He recalls those early days with a sort of misty-eyed pride and told me: “I was at catering college and was always cleaning these bottles of whisky from the bar there. I was mesmerised by the bottles but didn’t speak a word of English so I read them all and tried to understand. It was what attracted me to bartending.”
Now, after almost four decades in the trade, he still loves Islay whiskies. He attends the annual Islay whisky festival almost yearly but says he is sad to see how things are changing in the whisky world.
“Three years ago Colin and I went to Kilchoman on their open day. We arrived at 8am and we were so happy as there were only two cars in front of us so I knew I’d get a bottle. Then we realised they’d left the gate open overnight and there were already 50 people in the queue. I snuck around and found a separate entrance as all these people were running to the queue.
“And it was fine but the moral is, it’s silly – instead of people experiencing and enjoying whisky, they’re buying it to sell it. There’s a lot of whisky that’s just being put away in cupboards and it’s sad.”
This change in how people view whisky is his biggest bugbear, he told me, adding he’s very much of the camp of drinking whisky.
“I don’t buy whisky to sell it as a collector. I’m not a shop. I buy it to open it,” he commented.
In the bar, this includes a rare bottle of Pappy Van Winkle, which he managed to get a hold of for an American client who regularly comes in and likes to have it to hand.
As for the bar, he says things have changed there too. In the mid-1990s, he told me a bottle of Black Bowmore 1964 sold out within six months of it being opened.
“We used to be a place for ‘old money’. The place was filled with cigar smoke. We had a woman who used to come in and order cigars and spend £1000. It wasn’t because she was a show-off. It was because she loved good whisky,” he said.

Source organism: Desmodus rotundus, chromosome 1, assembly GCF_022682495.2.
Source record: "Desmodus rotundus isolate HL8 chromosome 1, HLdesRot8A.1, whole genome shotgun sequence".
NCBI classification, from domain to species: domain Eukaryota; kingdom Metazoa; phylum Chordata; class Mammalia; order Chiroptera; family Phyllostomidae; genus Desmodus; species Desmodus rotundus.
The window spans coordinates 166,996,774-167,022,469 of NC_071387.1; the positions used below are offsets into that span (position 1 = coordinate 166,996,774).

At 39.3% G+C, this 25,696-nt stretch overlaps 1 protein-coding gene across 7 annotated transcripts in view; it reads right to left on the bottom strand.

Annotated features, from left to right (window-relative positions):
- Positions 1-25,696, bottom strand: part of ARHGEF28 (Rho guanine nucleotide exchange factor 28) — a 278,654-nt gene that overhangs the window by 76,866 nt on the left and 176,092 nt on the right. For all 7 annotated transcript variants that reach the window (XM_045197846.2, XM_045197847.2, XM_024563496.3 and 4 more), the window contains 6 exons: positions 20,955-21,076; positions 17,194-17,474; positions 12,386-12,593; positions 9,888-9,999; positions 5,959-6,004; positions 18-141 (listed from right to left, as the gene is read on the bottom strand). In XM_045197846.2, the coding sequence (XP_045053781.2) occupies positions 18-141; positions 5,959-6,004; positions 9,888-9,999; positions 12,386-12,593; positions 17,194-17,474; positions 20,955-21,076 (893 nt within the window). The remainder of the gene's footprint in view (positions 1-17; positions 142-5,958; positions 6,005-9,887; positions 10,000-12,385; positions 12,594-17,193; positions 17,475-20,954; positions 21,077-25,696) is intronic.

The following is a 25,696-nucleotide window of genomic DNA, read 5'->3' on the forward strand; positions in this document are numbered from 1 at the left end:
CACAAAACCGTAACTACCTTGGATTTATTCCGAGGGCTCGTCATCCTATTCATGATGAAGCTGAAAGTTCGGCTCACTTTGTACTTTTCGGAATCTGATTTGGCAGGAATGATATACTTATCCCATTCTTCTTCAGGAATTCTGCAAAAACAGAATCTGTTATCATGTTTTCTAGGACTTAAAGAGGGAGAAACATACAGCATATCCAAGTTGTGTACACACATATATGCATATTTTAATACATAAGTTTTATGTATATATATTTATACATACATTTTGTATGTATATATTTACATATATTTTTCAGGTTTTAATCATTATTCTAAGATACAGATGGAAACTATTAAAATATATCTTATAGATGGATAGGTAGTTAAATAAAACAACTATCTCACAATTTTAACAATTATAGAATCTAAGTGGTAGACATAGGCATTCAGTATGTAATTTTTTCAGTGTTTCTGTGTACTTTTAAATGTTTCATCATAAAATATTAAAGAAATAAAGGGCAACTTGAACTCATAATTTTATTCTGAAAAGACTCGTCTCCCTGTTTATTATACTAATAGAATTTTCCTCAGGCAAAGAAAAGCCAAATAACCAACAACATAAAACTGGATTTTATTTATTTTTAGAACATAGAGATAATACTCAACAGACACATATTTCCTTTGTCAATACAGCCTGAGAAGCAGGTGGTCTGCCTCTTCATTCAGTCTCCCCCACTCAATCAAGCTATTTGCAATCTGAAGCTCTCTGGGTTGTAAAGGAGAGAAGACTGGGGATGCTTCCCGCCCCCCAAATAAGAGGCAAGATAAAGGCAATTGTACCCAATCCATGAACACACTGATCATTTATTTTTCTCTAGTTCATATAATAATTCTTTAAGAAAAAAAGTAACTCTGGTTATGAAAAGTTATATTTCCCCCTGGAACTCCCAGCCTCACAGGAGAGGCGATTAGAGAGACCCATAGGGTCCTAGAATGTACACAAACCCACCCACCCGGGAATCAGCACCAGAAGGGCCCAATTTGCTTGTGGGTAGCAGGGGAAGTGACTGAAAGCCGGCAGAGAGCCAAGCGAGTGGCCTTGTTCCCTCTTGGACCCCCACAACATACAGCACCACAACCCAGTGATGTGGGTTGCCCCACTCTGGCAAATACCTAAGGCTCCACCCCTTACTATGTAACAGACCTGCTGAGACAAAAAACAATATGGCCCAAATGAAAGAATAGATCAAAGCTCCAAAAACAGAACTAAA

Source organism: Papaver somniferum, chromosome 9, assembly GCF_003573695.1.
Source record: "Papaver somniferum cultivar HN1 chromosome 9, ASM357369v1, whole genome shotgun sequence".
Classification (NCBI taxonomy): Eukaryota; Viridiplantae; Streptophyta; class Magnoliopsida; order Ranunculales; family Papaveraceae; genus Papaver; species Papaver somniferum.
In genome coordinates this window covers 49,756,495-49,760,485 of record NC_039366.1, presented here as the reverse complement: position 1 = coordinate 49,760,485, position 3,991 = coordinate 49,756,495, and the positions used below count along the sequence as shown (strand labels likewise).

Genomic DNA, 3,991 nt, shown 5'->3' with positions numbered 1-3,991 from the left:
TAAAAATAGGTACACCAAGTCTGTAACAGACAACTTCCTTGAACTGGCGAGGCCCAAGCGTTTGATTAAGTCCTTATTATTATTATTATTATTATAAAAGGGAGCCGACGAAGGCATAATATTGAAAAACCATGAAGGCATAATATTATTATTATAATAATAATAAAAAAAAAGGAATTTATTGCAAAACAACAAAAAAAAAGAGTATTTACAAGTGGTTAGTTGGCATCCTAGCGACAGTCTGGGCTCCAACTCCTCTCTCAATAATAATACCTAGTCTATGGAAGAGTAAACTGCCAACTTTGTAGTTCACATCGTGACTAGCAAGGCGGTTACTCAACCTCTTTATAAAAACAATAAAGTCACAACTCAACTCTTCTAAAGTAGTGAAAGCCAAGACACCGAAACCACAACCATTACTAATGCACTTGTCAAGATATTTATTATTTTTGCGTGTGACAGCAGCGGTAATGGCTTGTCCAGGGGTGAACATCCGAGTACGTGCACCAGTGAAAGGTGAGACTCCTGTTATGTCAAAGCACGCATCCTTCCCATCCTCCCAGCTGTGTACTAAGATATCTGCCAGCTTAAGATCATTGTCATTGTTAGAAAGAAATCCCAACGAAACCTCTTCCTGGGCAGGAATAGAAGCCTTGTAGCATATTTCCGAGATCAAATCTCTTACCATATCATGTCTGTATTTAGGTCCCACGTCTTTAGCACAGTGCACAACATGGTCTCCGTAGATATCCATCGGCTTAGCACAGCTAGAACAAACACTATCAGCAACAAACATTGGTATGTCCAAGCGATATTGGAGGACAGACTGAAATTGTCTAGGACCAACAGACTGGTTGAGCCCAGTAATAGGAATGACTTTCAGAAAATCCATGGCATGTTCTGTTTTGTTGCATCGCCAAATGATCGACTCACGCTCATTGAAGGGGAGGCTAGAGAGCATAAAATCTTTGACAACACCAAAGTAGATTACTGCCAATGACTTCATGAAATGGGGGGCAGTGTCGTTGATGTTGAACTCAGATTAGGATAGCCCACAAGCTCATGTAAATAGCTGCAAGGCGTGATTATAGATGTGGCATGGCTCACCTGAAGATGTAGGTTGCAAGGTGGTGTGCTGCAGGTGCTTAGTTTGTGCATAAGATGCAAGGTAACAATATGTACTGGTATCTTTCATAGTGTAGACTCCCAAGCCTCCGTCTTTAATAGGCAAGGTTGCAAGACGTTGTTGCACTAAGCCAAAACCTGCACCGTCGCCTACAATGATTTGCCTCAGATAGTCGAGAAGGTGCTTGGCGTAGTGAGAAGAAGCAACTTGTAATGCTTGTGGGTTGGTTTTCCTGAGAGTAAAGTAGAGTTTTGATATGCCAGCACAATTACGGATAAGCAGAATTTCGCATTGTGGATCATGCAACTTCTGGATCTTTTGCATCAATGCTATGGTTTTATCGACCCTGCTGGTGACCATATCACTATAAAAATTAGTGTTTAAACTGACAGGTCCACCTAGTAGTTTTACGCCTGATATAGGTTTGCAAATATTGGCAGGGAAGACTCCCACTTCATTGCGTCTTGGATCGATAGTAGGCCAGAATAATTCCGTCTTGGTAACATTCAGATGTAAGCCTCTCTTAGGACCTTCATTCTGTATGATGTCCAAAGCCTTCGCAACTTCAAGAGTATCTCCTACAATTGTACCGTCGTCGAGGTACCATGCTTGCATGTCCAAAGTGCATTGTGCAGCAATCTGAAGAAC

The bar changed its tune in the early noughties, bringing in less expensive whiskies and focusing more on its martini history.
“We’ve now become a victim of our own success in that, making 300 martinis a night until 1am,” he said.
In order to balance things out, Alessandro says the bar “sits in the middle” with things like Laphroaig 18 (instead of 10) and Highland Park 18 (instead of 12), although the rammed back bar has a huge variety of whiskies to choose from.
Alessandro managed to tell me all of this over an afternoon – it was amazing to watch him get up and interact with all of the long-time, tried and test customers who floated in through the door over a couple of hours and to see how he knew them all, asked about their lives and families and did so with style.
And that’s my main point – a drink in Dukes will set you back a few bob but go in, introduce yourself to Alessandro and listen to his stories over a dram or martini (one of the latter will easily last you more than an hour). Because that is what adds real value to a drink in this day and age. It’s not just about the craziness or the theatre, but about the history. And Alessandro is certainly a don in that department.
Thanks to Alessandro Palazzi for taking the time out to chat with me about his life in drinks and to the team at Dukes for providing some of the images in this post.